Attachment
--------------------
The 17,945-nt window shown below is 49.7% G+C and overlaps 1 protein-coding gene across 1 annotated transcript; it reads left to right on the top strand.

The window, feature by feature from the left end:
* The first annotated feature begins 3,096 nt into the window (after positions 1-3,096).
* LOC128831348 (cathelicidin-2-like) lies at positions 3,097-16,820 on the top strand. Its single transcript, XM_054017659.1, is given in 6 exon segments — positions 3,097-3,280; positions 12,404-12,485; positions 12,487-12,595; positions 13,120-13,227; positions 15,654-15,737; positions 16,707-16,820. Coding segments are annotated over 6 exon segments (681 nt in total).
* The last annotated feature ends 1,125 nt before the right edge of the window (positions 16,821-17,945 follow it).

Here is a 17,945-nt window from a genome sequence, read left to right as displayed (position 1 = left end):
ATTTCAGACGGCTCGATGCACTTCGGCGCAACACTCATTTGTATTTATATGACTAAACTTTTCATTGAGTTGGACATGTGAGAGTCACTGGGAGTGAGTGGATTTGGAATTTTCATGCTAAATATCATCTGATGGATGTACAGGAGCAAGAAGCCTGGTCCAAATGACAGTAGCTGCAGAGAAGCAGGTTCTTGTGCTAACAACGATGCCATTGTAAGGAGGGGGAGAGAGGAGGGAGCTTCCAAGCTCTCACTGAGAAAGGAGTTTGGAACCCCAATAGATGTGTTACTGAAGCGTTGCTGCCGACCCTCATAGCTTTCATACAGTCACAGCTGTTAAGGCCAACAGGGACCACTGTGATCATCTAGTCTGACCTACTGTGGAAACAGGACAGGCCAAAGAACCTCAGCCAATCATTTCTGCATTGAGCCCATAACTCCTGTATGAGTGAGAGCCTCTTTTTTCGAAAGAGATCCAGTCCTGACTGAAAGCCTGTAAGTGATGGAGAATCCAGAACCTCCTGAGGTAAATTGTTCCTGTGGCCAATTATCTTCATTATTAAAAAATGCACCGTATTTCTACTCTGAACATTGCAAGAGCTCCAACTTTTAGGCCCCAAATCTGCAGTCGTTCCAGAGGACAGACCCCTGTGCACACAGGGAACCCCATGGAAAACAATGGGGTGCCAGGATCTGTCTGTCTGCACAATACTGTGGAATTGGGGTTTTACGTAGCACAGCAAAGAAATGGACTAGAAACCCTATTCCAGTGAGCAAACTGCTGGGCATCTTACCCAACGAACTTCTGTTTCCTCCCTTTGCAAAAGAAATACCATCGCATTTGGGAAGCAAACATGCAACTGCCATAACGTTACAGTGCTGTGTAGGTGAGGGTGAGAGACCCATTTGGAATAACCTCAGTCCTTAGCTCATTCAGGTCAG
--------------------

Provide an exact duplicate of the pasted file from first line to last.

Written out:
The 17,945-nt window shown below is 49.7% G+C and overlaps 1 protein-coding gene across 1 annotated transcript; it reads left to right on the top strand.

The window, feature by feature from the left end:
* The first annotated feature begins 3,096 nt into the window (after positions 1-3,096).
* LOC128831348 (cathelicidin-2-like) lies at positions 3,097-16,820 on the top strand. Its single transcript, XM_054017659.1, is given in 6 exon segments — positions 3,097-3,280; positions 12,404-12,485; positions 12,487-12,595; positions 13,120-13,227; positions 15,654-15,737; positions 16,707-16,820. Coding segments are annotated over 6 exon segments (681 nt in total).
* The last annotated feature ends 1,125 nt before the right edge of the window (positions 16,821-17,945 follow it).

Here is a 17,945-nt window from a genome sequence, read left to right as displayed (position 1 = left end):
ATTTCAGACGGCTCGATGCACTTCGGCGCAACACTCATTTGTATTTATATGACTAAACTTTTCATTGAGTTGGACATGTGAGAGTCACTGGGAGTGAGTGGATTTGGAATTTTCATGCTAAATATCATCTGATGGATGTACAGGAGCAAGAAGCCTGGTCCAAATGACAGTAGCTGCAGAGAAGCAGGTTCTTGTGCTAACAACGATGCCATTGTAAGGAGGGGGAGAGAGGAGGGAGCTTCCAAGCTCTCACTGAGAAAGGAGTTTGGAACCCCAATAGATGTGTTACTGAAGCGTTGCTGCCGACCCTCATAGCTTTCATACAGTCACAGCTGTTAAGGCCAACAGGGACCACTGTGATCATCTAGTCTGACCTACTGTGGAAACAGGACAGGCCAAAGAACCTCAGCCAATCATTTCTGCATTGAGCCCATAACTCCTGTATGAGTGAGAGCCTCTTTTTTCGAAAGAGATCCAGTCCTGACTGAAAGCCTGTAAGTGATGGAGAATCCAGAACCTCCTGAGGTAAATTGTTCCTGTGGCCAATTATCTTCATTATTAAAAAATGCACCGTATTTCTACTCTGAACATTGCAAGAGCTCCAACTTTTAGGCCCCAAATCTGCAGTCGTTCCAGAGGACAGACCCCTGTGCACACAGGGAACCCCATGGAAAACAATGGGGTGCCAGGATCTGTCTGTCTGCACAATACTGTGGAATTGGGGTTTTACGTAGCACAGCAAAGAAATGGACTAGAAACCCTATTCCAGTGAGCAAACTGCTGGGCATCTTACCCAACGAACTTCTGTTTCCTCCCTTTGCAAAAGAAATACCATCGCATTTGGGAAGCAAACATGCAACTGCCATAACGTTACAGTGCTGTGTAGGTGAGGGTGAGAGACCCATTTGGAATAACCTCAGTCCTTAGCTCATTCAGGTCAG